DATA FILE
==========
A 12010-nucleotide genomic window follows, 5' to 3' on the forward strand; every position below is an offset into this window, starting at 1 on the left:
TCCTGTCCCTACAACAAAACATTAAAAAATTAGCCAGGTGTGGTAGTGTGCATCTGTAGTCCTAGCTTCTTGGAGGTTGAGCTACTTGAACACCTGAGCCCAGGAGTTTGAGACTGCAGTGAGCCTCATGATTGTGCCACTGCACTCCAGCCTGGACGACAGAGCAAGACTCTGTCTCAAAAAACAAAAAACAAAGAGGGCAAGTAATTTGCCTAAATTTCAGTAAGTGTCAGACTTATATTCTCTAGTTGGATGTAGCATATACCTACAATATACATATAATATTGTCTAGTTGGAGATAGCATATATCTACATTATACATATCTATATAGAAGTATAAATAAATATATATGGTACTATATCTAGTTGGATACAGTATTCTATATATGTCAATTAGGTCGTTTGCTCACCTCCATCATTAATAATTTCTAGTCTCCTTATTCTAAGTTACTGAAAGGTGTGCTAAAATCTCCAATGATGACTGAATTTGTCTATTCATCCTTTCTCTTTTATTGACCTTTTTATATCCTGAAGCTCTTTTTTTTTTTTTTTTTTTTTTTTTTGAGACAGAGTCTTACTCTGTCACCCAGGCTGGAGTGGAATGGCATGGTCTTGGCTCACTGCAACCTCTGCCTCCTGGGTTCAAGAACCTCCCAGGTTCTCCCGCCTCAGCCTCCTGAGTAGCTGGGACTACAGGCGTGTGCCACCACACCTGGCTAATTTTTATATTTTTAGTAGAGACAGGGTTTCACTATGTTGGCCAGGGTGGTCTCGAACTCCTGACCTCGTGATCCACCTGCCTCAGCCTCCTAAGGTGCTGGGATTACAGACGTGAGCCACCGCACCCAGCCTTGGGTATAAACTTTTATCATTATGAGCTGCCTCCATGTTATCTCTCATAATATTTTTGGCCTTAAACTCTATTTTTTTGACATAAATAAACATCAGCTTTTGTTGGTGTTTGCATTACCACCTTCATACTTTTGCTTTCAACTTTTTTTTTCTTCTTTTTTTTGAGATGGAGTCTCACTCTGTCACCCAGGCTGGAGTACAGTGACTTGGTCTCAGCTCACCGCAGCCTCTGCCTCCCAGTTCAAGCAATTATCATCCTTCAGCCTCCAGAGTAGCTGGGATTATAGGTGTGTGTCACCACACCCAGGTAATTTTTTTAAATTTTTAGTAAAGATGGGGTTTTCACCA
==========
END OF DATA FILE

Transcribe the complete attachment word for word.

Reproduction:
A 12010-nucleotide genomic window follows, 5' to 3' on the forward strand; every position below is an offset into this window, starting at 1 on the left:
TCCTGTCCCTACAACAAAACATTAAAAAATTAGCCAGGTGTGGTAGTGTGCATCTGTAGTCCTAGCTTCTTGGAGGTTGAGCTACTTGAACACCTGAGCCCAGGAGTTTGAGACTGCAGTGAGCCTCATGATTGTGCCACTGCACTCCAGCCTGGACGACAGAGCAAGACTCTGTCTCAAAAAACAAAAAACAAAGAGGGCAAGTAATTTGCCTAAATTTCAGTAAGTGTCAGACTTATATTCTCTAGTTGGATGTAGCATATACCTACAATATACATATAATATTGTCTAGTTGGAGATAGCATATATCTACATTATACATATCTATATAGAAGTATAAATAAATATATATGGTACTATATCTAGTTGGATACAGTATTCTATATATGTCAATTAGGTCGTTTGCTCACCTCCATCATTAATAATTTCTAGTCTCCTTATTCTAAGTTACTGAAAGGTGTGCTAAAATCTCCAATGATGACTGAATTTGTCTATTCATCCTTTCTCTTTTATTGACCTTTTTATATCCTGAAGCTCTTTTTTTTTTTTTTTTTTTTTTTTTTGAGACAGAGTCTTACTCTGTCACCCAGGCTGGAGTGGAATGGCATGGTCTTGGCTCACTGCAACCTCTGCCTCCTGGGTTCAAGAACCTCCCAGGTTCTCCCGCCTCAGCCTCCTGAGTAGCTGGGACTACAGGCGTGTGCCACCACACCTGGCTAATTTTTATATTTTTAGTAGAGACAGGGTTTCACTATGTTGGCCAGGGTGGTCTCGAACTCCTGACCTCGTGATCCACCTGCCTCAGCCTCCTAAGGTGCTGGGATTACAGACGTGAGCCACCGCACCCAGCCTTGGGTATAAACTTTTATCATTATGAGCTGCCTCCATGTTATCTCTCATAATATTTTTGGCCTTAAACTCTATTTTTTTGACATAAATAAACATCAGCTTTTGTTGGTGTTTGCATTACCACCTTCATACTTTTGCTTTCAACTTTTTTTTTCTTCTTTTTTTTGAGATGGAGTCTCACTCTGTCACCCAGGCTGGAGTACAGTGACTTGGTCTCAGCTCACCGCAGCCTCTGCCTCCCAGTTCAAGCAATTATCATCCTTCAGCCTCCAGAGTAGCTGGGATTATAGGTGTGTGTCACCACACCCAGGTAATTTTTTTAAATTTTTAGTAAAGATGGGGTTTTCACCA